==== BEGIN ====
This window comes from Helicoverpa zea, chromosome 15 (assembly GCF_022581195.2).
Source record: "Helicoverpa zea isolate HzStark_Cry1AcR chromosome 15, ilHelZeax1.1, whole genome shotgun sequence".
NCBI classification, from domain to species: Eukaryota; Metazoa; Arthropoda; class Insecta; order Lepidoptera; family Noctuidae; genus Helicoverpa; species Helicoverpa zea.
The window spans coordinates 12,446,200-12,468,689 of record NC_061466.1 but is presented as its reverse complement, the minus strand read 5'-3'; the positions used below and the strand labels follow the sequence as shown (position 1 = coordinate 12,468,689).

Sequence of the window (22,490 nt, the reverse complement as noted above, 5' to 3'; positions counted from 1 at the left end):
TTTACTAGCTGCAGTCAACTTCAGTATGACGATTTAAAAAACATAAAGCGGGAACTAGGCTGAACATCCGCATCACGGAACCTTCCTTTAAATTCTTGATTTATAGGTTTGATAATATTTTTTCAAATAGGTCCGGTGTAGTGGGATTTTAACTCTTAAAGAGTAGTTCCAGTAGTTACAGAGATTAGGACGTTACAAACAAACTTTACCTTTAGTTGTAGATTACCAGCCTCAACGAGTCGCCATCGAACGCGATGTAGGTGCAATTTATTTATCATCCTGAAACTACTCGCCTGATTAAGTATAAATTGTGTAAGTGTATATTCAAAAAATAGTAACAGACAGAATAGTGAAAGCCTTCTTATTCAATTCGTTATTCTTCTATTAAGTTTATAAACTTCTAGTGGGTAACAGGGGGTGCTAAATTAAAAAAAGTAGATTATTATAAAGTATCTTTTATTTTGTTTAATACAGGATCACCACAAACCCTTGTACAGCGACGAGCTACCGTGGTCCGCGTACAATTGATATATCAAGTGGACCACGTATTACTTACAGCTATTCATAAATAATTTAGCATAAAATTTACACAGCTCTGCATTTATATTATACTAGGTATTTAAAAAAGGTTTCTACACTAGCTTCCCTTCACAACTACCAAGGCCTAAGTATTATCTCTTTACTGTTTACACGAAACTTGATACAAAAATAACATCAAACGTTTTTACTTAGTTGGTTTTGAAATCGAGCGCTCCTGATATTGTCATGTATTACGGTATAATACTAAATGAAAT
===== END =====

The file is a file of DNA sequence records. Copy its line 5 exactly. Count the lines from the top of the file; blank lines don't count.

Sequence of the window (22,490 nt, the reverse complement as noted above, 5' to 3'; positions counted from 1 at the left end):